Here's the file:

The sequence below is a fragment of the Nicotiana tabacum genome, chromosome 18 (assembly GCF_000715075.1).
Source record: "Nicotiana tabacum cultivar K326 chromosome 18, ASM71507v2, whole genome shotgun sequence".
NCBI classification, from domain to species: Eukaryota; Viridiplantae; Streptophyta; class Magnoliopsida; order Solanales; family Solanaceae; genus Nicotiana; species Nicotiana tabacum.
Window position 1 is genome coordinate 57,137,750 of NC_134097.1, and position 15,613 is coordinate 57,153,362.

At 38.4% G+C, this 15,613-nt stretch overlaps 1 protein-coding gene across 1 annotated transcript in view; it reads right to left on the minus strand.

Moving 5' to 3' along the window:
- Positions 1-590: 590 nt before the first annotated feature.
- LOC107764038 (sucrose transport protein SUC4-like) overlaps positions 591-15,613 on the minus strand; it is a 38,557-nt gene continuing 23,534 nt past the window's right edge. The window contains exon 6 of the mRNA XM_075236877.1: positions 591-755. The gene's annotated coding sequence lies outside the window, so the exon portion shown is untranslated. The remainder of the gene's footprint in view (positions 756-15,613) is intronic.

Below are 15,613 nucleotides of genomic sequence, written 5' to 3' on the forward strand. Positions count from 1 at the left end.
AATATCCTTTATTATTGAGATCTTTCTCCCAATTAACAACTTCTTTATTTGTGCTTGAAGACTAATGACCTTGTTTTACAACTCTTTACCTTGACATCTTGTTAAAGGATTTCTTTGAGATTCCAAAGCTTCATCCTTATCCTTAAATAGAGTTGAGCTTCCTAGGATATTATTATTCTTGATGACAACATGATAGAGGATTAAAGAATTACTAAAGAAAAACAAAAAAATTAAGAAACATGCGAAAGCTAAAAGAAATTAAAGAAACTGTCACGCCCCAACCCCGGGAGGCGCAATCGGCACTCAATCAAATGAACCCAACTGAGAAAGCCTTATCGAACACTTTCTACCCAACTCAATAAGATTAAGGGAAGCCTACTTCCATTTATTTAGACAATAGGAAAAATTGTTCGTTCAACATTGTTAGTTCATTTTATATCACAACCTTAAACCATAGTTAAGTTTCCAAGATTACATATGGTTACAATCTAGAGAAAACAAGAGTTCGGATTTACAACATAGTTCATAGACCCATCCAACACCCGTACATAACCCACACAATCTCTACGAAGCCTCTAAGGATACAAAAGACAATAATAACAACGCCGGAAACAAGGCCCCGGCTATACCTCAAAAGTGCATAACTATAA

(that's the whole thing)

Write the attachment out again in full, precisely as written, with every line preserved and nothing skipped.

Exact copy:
The sequence below is a fragment of the Nicotiana tabacum genome, chromosome 18 (assembly GCF_000715075.1).
Source record: "Nicotiana tabacum cultivar K326 chromosome 18, ASM71507v2, whole genome shotgun sequence".
NCBI classification, from domain to species: Eukaryota; Viridiplantae; Streptophyta; class Magnoliopsida; order Solanales; family Solanaceae; genus Nicotiana; species Nicotiana tabacum.
Window position 1 is genome coordinate 57,137,750 of NC_134097.1, and position 15,613 is coordinate 57,153,362.

At 38.4% G+C, this 15,613-nt stretch overlaps 1 protein-coding gene across 1 annotated transcript in view; it reads right to left on the minus strand.

Moving 5' to 3' along the window:
- Positions 1-590: 590 nt before the first annotated feature.
- LOC107764038 (sucrose transport protein SUC4-like) overlaps positions 591-15,613 on the minus strand; it is a 38,557-nt gene continuing 23,534 nt past the window's right edge. The window contains exon 6 of the mRNA XM_075236877.1: positions 591-755. The gene's annotated coding sequence lies outside the window, so the exon portion shown is untranslated. The remainder of the gene's footprint in view (positions 756-15,613) is intronic.

Below are 15,613 nucleotides of genomic sequence, written 5' to 3' on the forward strand. Positions count from 1 at the left end.
AATATCCTTTATTATTGAGATCTTTCTCCCAATTAACAACTTCTTTATTTGTGCTTGAAGACTAATGACCTTGTTTTACAACTCTTTACCTTGACATCTTGTTAAAGGATTTCTTTGAGATTCCAAAGCTTCATCCTTATCCTTAAATAGAGTTGAGCTTCCTAGGATATTATTATTCTTGATGACAACATGATAGAGGATTAAAGAATTACTAAAGAAAAACAAAAAAATTAAGAAACATGCGAAAGCTAAAAGAAATTAAAGAAACTGTCACGCCCCAACCCCGGGAGGCGCAATCGGCACTCAATCAAATGAACCCAACTGAGAAAGCCTTATCGAACACTTTCTACCCAACTCAATAAGATTAAGGGAAGCCTACTTCCATTTATTTAGACAATAGGAAAAATTGTTCGTTCAACATTGTTAGTTCATTTTATATCACAACCTTAAACCATAGTTAAGTTTCCAAGATTACATATGGTTACAATCTAGAGAAAACAAGAGTTCGGATTTACAACATAGTTCATAGACCCATCCAACACCCGTACATAACCCACACAATCTCTACGAAGCCTCTAAGGATACAAAAGACAATAATAACAACGCCGGAAACAAGGCCCCGGCTATACCTCAAAAGTGCATAACTATAA